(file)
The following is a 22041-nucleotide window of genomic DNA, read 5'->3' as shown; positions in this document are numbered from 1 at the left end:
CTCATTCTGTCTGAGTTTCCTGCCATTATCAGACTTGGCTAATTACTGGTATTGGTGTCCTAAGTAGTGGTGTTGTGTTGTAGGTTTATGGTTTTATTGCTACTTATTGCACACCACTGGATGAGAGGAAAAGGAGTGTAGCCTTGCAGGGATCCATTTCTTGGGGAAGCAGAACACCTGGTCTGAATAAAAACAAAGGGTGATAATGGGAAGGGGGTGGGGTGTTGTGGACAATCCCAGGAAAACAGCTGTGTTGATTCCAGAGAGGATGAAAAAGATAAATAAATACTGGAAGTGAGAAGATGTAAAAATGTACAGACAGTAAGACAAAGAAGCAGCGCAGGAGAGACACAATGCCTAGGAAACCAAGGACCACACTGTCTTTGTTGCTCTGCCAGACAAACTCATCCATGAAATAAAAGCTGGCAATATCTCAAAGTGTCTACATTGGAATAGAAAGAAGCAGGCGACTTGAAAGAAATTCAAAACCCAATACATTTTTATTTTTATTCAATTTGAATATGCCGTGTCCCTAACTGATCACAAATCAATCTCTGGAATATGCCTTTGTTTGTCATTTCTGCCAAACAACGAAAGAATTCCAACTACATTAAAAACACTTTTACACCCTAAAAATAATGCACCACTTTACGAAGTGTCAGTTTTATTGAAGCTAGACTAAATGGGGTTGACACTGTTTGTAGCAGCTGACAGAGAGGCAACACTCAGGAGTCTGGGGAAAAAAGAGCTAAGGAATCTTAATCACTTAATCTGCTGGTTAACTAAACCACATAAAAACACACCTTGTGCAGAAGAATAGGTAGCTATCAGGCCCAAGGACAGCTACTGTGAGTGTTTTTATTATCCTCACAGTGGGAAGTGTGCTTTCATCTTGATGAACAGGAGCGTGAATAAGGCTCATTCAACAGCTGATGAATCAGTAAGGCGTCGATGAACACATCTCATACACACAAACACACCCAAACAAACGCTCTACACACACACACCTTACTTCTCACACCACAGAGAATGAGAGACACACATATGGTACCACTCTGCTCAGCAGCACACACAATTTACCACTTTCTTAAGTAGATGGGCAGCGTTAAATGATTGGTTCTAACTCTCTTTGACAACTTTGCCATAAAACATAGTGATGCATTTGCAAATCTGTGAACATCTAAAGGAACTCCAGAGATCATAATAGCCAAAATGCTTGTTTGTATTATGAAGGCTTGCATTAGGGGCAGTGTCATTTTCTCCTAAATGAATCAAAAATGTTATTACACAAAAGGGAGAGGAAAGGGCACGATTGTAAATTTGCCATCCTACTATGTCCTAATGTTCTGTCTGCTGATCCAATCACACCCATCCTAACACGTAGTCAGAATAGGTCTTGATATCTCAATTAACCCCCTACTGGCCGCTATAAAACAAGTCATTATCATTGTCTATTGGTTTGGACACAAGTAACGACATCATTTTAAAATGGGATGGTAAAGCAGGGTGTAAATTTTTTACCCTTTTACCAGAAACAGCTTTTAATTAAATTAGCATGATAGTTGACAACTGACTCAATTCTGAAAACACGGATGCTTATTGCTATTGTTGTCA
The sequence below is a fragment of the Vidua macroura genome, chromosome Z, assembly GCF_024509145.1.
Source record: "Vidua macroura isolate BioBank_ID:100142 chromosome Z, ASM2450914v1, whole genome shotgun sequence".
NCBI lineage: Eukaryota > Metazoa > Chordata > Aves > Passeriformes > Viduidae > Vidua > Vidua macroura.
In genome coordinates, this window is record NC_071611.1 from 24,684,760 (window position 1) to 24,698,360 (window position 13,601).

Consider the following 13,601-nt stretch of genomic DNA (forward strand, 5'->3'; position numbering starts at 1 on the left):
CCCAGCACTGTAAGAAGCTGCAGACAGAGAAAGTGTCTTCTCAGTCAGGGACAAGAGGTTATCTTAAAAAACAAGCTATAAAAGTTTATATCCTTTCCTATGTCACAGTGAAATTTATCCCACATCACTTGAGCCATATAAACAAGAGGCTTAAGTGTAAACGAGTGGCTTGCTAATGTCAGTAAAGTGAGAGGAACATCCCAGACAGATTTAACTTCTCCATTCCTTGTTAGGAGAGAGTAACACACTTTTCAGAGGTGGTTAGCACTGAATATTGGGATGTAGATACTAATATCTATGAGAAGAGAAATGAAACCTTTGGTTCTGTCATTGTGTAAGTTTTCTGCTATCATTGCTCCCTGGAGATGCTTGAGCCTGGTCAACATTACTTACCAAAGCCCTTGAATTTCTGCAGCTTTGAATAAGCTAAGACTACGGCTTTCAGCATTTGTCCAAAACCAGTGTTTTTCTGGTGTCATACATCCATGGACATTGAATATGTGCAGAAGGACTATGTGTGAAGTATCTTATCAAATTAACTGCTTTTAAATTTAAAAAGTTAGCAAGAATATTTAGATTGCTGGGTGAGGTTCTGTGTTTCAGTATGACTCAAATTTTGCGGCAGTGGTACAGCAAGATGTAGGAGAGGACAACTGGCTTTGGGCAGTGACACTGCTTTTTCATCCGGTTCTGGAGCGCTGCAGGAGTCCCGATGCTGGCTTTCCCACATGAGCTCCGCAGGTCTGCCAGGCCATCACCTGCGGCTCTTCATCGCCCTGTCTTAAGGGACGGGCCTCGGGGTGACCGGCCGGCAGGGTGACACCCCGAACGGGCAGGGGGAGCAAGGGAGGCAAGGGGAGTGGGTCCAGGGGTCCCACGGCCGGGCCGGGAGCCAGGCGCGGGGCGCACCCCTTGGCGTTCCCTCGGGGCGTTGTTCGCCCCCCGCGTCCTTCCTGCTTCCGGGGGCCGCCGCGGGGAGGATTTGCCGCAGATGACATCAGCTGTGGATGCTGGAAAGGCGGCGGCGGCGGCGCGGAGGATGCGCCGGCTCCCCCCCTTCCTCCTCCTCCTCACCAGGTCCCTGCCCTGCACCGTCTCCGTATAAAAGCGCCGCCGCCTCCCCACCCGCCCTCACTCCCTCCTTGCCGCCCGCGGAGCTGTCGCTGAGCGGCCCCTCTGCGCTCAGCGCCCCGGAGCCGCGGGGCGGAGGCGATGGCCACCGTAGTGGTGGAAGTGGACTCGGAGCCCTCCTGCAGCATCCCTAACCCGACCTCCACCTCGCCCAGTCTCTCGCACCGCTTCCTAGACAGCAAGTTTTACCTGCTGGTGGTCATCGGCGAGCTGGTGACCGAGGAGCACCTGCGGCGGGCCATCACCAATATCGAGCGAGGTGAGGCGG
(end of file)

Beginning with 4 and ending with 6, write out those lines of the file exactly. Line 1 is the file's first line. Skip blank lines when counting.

Source record: "Vidua macroura isolate BioBank_ID:100142 chromosome Z, ASM2450914v1, whole genome shotgun sequence".
NCBI lineage: Eukaryota > Metazoa > Chordata > Aves > Passeriformes > Viduidae > Vidua > Vidua macroura.
In genome coordinates, this window is record NC_071611.1 from 24,684,760 (window position 1) to 24,698,360 (window position 13,601).